Ross further said the US is the largest source of foreign direct investment into India, therefore, hopes that India's 'fundamental philosophy' of favouring Indian business versus foreign will gradually change.
Our job is to try to get a more level playing field for American companies, US commerce secretary Wilbur Ross told CNBC-TV18 in an exclusive interview.
Present in India to participate in a US-government sponsored trade forum, Ross said, "The whole treatment of Walmart after their acquisition of Flipkart is an important issue. Walmart is continuing to expand here. Similarly, MasterCard, there are problems with data localisation where MasterCard is still continuing to invest. So the American companies are showing goodwill and cooperative attitude towards Make in India and the other programs, but there is a limit to (India's) discriminatory behaviour."
Ross further said the US is the largest source of foreign direct investment into India, and therefore hopes that India's 'fundamental philosophy' of favouring Indian business over foreign ones would gradually change.
On the trade event, he said, "We had to turn down some of the people who applied late," adding, "This year, we will have over a 100 companies participating."
On talks with commerce minister Suresh Prabhu, Ross said, "We had very constructive discussions and I met not just with (commerce) minister Prabhu but also with (finance) minister Jaitley and it has been about an hour with the Prime Minister earlier today. So we had very good, very extensive, very far reaching discussions."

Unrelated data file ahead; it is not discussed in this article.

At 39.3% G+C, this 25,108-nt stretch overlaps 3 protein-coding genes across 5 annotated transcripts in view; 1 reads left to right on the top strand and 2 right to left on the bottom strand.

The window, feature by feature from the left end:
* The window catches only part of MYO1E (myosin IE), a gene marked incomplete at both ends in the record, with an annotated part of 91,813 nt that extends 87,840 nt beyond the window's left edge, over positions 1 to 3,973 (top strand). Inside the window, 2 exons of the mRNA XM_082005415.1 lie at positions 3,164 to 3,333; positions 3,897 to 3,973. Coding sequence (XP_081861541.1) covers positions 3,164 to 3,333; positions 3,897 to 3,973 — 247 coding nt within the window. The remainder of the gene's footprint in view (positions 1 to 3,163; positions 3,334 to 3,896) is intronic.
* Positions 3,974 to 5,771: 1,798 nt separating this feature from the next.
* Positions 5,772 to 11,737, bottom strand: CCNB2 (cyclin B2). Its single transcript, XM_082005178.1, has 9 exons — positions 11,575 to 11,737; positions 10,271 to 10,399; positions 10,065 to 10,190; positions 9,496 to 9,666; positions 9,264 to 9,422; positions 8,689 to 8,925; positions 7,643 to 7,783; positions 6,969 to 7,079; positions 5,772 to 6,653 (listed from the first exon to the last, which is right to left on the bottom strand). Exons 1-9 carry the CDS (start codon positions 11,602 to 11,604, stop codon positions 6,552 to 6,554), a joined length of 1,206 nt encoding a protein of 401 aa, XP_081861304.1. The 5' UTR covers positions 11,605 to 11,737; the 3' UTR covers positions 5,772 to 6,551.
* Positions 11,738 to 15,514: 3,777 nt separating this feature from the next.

Ross was supposed to be in India for the US-India commercial dialogue in February this year but had to cancel due to scheduling issues.
The US in March this year had announced withdrawal of GSP benefits for Indian exporters beginning May 2nd through a presidential proclamation. US president Donald Trump has called India 'Tariff King". India has postponed her plans of imposing retaliatory tariffs on 29 US products till May 16th.
Government sources, responding to this allegation, said the Tariff King labeling is not appropriate as US and other countries charge higher duties on some products. They further said, average tariffs imposed by India on american goods are at 13.7 percent which are closer to that of South Korea (13.7 percent) and China (9.8 percent).
The interview has been edited for clarity and brevity.
Source: CNBC-TV 18